I didn’t get to spend as much time in Yangon as I would have liked. (A snafu with an internal flight — not at all uncommon in Burma — cut our time in the former capital short.) But I loved what I saw of this once great city that still conjures up nostalgic notions of a bygone colonial era, and which is simultaneously decaying and thriving again. The city center is a mix of British colonial and Burmese architecture. Power and phone lines criss cross narrow streets laid out in a perfect grid radiating from Sule Paya, a 2,500-year-old pagoda perched in the middle of the city’s busiest traffic circle (it’s a rather jarring paradox). Of course the undisputed highlight of the city is Schwedagon Paya… more on that another day!
Burma hit that sweet spot.
To appreciate why, it’s important to understand what led me there in the first place. The decision was about as spontaneous as any I’ve ever had — borne out of my two prior trips to the region (Thailand in 2008 and Vietnam a year ago). I had come away mesmerized by the way of life in southeast Asia and by its beautiful people. Yet as eye-opening as those trips were, I couldn’t quite shake the notion that I was a little late to the party.
Southeast Asia had always evoked in me romantic notions of a simpler pastoral era. But Vietnam and Thailand are modernizing rapidly, and while villages and rice paddies still dot the countryside, they aren’t the quintessential Indochinese experiences they were just 20 years ago. I still wanted to see a nation untouched, unspoiled, as close as possible to the state in which it had existed for decades and maybe even centuries.
Burma offered me that opportunity. Considered until very recently the second most closed society in the world, the military junta that ruled this nation with an iron first had only dissolved itself in March of 2011. Visitors that year numbered a scant 800,000. (By comparison, nearly 20 million people visited neighboring Thailand that year. Another six million traveled to Vietnam.)
I felt that if I waited even a few years, Burma would be just another Asian nation I got to too late. So I packed my bags and hopped a plane to Yangon.
From the moment you set foot in Burma, you are stepping back in time. Sadly, the country has made scarce strides in the past half century. Yangon is a colonial city thriving, yet simultaneously in a state of physical decay. Up north in Shan State, ox-driven carts rule the road, and the motor vehicles reminded me of the jalopies from a Steinbeck novel. Everything is still done by hand, from field work to road work and everything in between. (When we came across new road construction, what we saw were upwards of 50 people — men and women alike — crushing stone and laying pavement. Machinery was virtually nonexistent.)
What made Burma even more special was its people. It’s not simply that they were amongst the kindest and friendliest I’d ever encountered, though that alone would have likely been enough. It’s that they went out of their way to welcome us. These are people who, with few exceptions, hadn’t encountered foreigners during their lifetimes. We felt like ambassadors… and so did they. They were incredibly proud of their nation and were pleased to see it finally reopening itself to the world. Our job, it oftentimes felt, was to embrace them and let them know the world hadn’t forgotten them. “Welcome back, Burma.” “Glad to be back, world.”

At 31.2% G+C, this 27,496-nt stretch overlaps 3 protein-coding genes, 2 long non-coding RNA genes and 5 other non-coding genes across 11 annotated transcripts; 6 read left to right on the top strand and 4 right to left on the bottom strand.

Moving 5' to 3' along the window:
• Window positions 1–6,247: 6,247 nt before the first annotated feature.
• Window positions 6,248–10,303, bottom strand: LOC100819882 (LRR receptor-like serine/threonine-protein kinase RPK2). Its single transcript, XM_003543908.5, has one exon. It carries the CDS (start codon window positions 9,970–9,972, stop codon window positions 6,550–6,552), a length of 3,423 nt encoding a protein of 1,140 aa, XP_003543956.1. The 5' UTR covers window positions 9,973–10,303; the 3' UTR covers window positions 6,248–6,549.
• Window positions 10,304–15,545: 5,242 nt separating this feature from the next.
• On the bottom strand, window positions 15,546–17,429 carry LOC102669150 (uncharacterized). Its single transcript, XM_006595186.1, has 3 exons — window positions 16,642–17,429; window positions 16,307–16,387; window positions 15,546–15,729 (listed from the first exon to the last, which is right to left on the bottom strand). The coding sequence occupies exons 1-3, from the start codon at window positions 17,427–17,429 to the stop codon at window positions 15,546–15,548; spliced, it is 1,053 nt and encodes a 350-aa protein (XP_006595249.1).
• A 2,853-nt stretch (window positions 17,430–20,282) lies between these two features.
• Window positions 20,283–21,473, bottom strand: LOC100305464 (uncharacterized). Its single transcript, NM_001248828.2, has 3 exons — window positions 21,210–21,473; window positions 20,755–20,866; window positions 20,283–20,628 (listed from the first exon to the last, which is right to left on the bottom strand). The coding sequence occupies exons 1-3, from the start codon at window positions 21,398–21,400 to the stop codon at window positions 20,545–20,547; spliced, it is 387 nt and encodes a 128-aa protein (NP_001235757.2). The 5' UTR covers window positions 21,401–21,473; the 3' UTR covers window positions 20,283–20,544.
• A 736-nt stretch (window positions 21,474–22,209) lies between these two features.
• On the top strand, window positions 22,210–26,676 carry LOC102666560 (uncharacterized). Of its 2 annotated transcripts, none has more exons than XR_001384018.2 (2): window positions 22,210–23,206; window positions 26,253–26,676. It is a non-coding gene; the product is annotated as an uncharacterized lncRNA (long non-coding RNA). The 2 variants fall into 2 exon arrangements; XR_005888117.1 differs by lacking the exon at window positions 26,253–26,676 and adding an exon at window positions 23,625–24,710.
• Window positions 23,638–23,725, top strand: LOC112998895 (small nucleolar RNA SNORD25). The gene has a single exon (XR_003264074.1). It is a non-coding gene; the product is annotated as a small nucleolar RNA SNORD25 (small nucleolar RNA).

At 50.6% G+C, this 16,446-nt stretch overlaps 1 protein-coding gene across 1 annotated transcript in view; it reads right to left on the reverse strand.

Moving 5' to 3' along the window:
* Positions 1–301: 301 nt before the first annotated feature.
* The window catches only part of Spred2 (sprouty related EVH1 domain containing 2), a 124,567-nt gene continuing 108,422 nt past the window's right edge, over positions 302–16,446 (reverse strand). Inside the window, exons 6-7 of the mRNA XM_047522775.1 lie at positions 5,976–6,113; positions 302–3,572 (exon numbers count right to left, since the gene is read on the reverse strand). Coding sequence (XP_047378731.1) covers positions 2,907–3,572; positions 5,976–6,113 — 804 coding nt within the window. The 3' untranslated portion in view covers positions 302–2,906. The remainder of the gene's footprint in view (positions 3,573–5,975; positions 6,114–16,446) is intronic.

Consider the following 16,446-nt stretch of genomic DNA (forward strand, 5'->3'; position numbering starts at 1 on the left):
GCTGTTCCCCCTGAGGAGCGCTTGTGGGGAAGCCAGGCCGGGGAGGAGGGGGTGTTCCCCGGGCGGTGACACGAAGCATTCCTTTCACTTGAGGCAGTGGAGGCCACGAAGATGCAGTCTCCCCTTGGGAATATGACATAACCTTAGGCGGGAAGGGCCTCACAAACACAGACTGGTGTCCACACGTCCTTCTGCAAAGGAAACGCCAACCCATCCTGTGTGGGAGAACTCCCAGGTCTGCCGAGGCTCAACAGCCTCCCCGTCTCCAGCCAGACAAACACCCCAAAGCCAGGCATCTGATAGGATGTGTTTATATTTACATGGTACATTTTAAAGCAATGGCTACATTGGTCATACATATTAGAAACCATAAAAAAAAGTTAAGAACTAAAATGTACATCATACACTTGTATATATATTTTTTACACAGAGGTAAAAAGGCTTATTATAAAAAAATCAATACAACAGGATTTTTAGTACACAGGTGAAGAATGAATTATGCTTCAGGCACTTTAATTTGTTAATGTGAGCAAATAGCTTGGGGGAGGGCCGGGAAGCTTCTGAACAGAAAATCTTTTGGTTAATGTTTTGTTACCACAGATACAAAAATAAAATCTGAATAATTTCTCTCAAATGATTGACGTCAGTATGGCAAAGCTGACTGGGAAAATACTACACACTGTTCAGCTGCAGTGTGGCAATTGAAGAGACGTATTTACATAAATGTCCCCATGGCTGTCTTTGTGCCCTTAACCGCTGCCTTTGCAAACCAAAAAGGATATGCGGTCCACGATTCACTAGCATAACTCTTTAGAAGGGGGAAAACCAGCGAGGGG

There were sad moments, too. Nothing broke my heart more than stopping at a roadside tea house and being served by the owner’s 8-year-old daughter. Everywhere we went, we saw too many kids who should have been in school but weren’t. (Unfortunately primary education isn’t free and, in a country with an average wage of just a dollar a day, is out of reach for many poor people.) There were the riverside slums in Mandalay, about which I wrote last month. There was corruption and vast cronyism, which is keeping most of the country’s wealth in the hands of a few elites and stifling the entrepreneurial spirit needed for real, sustained growth.
Of course I haven’t even mentioned the intense beauty of Burma. The pagodas, from the shimmering, golden Shwedagon Paya in Yangon to the thousands of temples that dot the dusty plain of Bagan. Inle Lake and its floating villages. Mount Popa and U Bein Bridge.
If I haven’t convinced you yet, take one glance at sunrise over Bagan… and pack your bags.
Last year, as the Reunification Express slowly chugged past the endless rice paddies that dot Vietnam’s central coast, I recall contemplating about the importance of water to that country. This, of course, barely registered as a noteworthy revelation — water is essential to developing and wealthy nations alike (or so my friends in California insist). Then I got to Burma, a nation that lacks so many modern conveniences that running water is still a luxury outside the major cities.
As we rode through Burma, we saw people washing, well, everything. In rivers and streams, lakes and ponds. Their food, their clothes, themselves — even their scooters!